Twenty years after a terrifying childhood prank taken too far, cousins Danny and Howie meet again in Eastern Europe to renovate a crumbling medieval castle. The tables are now turned: the once-scrawny, awkward Howie — a childhood victim of his cousins’ bullying — is now a handsome millionaire, while Danny is thirty-something NYC hipster with a questionable past. Howie is now intent on turning the castle into a high-end, technology-free, spiritual retreat; he reaches out to his wayward cousin in part to patch up the rift stemming from that childhood event that changed both their lives.
Danny immediately hates it there, especially since there’s no cell phone reception. Everything is old and unsettling, and being around Howie so much dredges up old memories of what Danny did to him when they were younger. Howie, however, doesn’t even bring up the past; he’s freakishly positive about everything in life and insists that Danny has a special something, a magical intuition that will lead this fledgling business venture in the right direction. And he’s right. Skeptical though Danny may be, he knows that for everything to succeed, the need to get into the highest, most secure part of the castle: the keep. The problem is that the ancient matriarch of the family who owned the castle still lives there and has no intention of ever leaving; her family had owned the castle for centuries.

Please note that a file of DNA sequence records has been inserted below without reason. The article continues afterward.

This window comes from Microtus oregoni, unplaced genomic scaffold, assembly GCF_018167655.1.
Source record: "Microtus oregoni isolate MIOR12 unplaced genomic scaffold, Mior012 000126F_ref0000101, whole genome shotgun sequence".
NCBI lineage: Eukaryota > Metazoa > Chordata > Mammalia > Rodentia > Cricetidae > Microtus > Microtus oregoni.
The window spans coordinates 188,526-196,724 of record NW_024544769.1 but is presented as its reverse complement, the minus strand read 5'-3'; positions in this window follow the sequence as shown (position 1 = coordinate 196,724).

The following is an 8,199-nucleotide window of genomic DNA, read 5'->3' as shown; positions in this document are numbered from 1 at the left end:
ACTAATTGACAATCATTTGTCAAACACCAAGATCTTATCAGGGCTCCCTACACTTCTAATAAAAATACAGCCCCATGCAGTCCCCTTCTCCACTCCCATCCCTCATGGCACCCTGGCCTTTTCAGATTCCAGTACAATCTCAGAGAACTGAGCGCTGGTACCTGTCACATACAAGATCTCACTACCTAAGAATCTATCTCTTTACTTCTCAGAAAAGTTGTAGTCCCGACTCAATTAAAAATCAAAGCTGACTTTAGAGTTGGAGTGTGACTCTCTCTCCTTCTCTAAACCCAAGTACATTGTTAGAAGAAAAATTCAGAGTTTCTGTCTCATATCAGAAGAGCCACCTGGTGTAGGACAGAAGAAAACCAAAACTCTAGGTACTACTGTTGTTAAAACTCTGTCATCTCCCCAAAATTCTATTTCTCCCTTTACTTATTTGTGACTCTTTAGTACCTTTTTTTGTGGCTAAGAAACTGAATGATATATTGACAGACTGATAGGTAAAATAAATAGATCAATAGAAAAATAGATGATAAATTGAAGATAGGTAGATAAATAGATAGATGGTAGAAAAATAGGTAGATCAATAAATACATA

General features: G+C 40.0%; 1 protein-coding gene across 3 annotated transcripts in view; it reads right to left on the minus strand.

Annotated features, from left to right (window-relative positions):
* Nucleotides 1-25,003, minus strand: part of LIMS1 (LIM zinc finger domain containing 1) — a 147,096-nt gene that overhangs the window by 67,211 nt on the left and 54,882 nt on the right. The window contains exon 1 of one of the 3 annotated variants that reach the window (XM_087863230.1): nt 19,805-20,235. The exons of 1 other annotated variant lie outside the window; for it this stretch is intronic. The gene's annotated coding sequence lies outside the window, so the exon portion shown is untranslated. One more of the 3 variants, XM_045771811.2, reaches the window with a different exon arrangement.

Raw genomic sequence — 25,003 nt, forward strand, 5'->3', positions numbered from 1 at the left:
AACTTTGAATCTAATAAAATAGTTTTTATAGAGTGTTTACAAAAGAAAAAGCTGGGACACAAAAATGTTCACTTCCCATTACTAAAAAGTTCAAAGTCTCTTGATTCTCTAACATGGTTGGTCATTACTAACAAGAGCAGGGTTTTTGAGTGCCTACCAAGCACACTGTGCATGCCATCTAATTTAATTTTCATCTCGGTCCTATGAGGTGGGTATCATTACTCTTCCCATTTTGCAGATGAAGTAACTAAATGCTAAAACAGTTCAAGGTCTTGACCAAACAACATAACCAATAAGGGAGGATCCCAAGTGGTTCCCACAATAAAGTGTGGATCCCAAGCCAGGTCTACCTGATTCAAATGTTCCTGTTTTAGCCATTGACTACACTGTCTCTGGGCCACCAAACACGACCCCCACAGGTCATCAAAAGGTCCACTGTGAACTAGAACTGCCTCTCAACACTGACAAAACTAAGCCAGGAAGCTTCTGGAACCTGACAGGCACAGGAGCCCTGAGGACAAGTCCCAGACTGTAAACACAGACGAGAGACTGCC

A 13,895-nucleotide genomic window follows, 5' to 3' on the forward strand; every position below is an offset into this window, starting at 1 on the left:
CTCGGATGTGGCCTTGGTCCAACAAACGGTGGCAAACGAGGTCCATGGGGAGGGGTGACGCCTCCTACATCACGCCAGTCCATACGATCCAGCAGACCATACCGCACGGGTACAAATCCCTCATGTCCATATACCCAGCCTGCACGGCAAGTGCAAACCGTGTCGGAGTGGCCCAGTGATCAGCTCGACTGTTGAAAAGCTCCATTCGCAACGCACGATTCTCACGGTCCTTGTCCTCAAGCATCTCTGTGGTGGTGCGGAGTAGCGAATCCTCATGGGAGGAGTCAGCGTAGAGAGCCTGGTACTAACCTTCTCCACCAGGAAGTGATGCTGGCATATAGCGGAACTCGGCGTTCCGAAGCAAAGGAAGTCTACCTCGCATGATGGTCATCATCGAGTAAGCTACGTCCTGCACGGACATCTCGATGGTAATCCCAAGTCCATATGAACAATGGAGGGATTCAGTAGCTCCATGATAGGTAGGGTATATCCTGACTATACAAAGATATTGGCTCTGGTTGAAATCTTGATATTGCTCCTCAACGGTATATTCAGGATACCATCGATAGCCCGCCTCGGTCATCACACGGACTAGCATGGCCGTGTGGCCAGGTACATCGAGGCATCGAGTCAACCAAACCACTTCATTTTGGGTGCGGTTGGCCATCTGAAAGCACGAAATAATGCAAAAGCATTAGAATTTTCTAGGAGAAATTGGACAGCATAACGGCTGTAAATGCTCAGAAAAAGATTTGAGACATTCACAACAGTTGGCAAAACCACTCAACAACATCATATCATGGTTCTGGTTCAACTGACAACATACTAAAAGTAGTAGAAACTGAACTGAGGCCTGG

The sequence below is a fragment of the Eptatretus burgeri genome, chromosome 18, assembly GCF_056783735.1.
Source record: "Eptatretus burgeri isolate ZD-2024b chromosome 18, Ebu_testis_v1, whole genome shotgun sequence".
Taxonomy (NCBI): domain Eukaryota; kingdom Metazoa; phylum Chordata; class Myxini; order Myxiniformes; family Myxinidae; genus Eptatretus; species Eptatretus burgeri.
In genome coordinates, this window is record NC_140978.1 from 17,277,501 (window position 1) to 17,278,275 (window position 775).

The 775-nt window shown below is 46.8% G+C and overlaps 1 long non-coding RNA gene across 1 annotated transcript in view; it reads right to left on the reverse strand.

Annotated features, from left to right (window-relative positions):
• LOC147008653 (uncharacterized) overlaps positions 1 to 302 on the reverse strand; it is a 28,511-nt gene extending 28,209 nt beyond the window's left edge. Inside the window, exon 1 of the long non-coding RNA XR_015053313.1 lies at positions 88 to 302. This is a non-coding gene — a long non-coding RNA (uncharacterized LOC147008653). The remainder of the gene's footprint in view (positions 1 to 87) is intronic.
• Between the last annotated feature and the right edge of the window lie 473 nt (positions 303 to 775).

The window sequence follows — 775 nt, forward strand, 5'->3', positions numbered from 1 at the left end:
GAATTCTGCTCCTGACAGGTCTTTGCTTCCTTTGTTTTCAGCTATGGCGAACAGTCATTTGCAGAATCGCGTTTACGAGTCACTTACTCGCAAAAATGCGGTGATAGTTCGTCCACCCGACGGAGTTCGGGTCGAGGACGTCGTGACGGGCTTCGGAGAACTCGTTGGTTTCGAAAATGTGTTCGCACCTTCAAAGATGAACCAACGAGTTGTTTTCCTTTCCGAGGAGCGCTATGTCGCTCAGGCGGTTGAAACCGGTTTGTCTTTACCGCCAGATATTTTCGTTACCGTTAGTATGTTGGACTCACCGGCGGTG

And here, unfortunately, is where the novel begins to unravel in a way that it never fully recovers from.